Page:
Britain faces a new global alliance

Next month there are planned peace talks with the Taliban … in Moscow, with the support of China.

This is a small symptom of the biggest tectonic shift in political alliances for more than 70 years. UK Liberal Democrats will be ahead of the curve if they appreciate the significance of this shift and have an opinion on the UK’s response.

As China reaches the point when its economy becomes the world’s largest, the Chinese leader Xi Jinping is pressing ahead with his ‘Belt and Road’ initiative. This is the new Silk Road from China to Europe across the land mass. Unlike the old Silk Road, this time it comes with vast Chinese investments in the countries involved, as China seeks global influence and new places to put its cash resources. There is a maritime equivalent; the ‘String of Pearls’, as China takes over ports at strategic points from Pakistan and Sri Lanka to Djibouti and Greece

With inadvertent help from Western military policy, China and Russia are aligning relations with countries along these land and sea routes.

China already has close relations with Pakistan, made even closer by the new government there, elected on a wave of disquiet over US drone attacks.

In Afghanistan, China already controls the copper mines in the north, and is forging new transport links from China to the Chinese-run Pakistani port of Gwadar. Now Russia and China have been advising the Taliban in new peace moves. A prospective new ‘negotiated’ government, including the Taliban, is likely to be allied with China and Russia.

The very latest US-led sanctions on Iran applicable after November 4th, following after the US withdrawal from the nuclear deal, may lead to a war with UK participation. More likely however, given the size of such a war and the prospect of tens of thousands of US & UK casualties, is that Iran will just be driven closer to China and Russia.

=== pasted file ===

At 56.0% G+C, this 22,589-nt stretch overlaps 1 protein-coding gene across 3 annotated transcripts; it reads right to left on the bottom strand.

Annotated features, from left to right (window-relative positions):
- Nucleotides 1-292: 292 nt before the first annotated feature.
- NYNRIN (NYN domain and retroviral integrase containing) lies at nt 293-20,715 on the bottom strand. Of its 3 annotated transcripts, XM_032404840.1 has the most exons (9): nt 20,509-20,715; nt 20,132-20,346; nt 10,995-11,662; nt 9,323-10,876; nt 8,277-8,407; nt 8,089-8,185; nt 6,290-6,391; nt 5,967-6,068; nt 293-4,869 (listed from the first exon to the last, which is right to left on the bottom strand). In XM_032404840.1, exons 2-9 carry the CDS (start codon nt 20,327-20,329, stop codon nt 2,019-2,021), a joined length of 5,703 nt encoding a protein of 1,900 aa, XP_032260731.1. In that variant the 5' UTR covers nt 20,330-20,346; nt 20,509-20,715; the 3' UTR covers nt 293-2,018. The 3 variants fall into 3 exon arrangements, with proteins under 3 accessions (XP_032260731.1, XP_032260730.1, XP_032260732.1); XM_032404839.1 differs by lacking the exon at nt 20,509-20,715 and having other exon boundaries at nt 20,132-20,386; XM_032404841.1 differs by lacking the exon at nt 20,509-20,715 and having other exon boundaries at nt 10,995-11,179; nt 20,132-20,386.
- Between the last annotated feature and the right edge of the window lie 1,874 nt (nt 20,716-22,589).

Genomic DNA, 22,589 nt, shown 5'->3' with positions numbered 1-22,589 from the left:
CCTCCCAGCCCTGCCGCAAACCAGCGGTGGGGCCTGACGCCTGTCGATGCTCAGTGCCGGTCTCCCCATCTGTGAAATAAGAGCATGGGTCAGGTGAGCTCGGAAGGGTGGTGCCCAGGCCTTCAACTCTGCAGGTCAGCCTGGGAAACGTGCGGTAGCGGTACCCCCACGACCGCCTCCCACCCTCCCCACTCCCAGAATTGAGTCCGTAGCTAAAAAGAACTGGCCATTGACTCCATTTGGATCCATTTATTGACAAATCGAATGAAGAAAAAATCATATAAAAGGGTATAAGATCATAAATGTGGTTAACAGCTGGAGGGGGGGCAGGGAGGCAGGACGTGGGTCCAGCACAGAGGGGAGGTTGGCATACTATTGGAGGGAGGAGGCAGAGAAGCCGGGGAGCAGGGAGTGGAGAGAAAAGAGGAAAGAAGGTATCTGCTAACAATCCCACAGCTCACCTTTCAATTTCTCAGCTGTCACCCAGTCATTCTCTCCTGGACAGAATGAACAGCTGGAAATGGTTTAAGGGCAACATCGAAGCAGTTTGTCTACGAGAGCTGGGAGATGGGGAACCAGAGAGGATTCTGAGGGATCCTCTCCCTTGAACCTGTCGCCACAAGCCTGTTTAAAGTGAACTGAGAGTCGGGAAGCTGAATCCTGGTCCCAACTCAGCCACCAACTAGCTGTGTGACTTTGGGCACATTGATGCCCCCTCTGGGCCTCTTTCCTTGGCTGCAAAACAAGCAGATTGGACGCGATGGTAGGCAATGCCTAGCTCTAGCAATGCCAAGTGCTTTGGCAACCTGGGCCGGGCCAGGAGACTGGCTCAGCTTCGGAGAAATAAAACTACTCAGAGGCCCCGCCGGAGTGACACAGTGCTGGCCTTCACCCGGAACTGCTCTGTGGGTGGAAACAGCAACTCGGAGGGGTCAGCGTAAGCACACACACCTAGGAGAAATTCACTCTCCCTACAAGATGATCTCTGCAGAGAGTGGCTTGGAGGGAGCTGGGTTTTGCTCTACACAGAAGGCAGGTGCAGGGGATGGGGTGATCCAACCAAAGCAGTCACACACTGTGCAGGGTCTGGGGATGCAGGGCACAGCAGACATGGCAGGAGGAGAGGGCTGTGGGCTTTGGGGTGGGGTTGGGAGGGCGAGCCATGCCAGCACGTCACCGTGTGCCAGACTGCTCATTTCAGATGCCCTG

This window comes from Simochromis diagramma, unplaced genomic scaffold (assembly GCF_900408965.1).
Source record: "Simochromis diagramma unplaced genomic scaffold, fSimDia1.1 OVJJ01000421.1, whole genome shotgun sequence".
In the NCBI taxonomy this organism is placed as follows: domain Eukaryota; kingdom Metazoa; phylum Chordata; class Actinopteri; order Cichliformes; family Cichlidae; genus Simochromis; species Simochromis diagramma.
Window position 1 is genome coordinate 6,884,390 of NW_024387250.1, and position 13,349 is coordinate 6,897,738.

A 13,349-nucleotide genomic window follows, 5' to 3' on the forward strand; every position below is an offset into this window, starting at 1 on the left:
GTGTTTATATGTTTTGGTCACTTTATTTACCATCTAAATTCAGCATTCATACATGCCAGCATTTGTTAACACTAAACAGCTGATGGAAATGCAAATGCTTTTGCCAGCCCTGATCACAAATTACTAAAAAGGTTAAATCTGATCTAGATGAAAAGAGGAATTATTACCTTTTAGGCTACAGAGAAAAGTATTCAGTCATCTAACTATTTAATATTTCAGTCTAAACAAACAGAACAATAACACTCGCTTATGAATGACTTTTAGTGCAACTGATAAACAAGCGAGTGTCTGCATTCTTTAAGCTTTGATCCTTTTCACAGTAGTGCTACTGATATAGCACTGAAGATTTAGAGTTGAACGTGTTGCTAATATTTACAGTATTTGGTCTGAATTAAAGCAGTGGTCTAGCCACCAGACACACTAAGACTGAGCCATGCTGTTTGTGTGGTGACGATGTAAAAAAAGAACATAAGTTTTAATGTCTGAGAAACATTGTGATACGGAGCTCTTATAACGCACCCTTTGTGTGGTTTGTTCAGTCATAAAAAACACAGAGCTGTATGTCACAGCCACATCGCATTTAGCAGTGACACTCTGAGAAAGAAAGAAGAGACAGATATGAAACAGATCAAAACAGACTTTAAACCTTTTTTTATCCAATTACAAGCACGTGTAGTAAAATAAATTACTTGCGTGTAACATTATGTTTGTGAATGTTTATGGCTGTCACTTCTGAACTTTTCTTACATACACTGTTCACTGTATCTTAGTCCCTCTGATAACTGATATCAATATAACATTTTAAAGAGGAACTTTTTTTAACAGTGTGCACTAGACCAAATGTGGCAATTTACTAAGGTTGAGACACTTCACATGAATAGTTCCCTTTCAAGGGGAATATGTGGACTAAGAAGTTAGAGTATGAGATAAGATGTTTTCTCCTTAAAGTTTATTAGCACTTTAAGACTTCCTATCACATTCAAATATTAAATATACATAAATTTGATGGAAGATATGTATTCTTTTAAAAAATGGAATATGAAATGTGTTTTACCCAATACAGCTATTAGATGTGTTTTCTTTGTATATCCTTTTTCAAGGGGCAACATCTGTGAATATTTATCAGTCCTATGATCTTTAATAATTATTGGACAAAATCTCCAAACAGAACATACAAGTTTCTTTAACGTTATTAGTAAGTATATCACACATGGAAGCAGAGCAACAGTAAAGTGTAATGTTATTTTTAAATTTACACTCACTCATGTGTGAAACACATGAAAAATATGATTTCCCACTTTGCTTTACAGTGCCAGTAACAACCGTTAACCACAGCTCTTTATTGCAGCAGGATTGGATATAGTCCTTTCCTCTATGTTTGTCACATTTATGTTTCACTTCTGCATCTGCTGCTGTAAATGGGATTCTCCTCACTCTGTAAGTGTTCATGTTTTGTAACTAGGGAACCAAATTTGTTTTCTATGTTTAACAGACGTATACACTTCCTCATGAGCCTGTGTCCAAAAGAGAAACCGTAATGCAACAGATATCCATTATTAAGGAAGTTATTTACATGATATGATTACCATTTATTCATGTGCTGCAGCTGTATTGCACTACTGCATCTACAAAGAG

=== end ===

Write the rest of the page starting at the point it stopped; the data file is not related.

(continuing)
The new government in Iraq still enjoys close relations with Iran and is seeking higher Chinese investment.

The war in Syria has led to a strengthening of Syria-Russia relations and increased Russian influence in the Mid East.

The jewel in the crown of the Belt and Road initiative is Turkey. As Turkey moves closer to Russia and China, and away from the US, NATO and the EU, it will be the most westerly of the Belt and Road countries, and Turkey may even join the Shanghai Cooperation Organisation; participating in reducing the influence of the US dollar.

Turkey has significant influence in Central Asia and Western China, where from Uzbekistan from Xinjiang in China, people speak Turkic languages. Turkey’s economy is entwined with the EU economy, as the fall of the Lira over the last months has shown.

Turkey has close relations with Qatar and also has military and medical bases in Somalia in the Horn of Africa, where it is engaged in oil exploration. The Horn of Africa is also the focus for large scale Chinese investment, including oil and ports. There is a large Chinese military base designed to protect Chinese shipping in coordination with Iran, in Djibouti.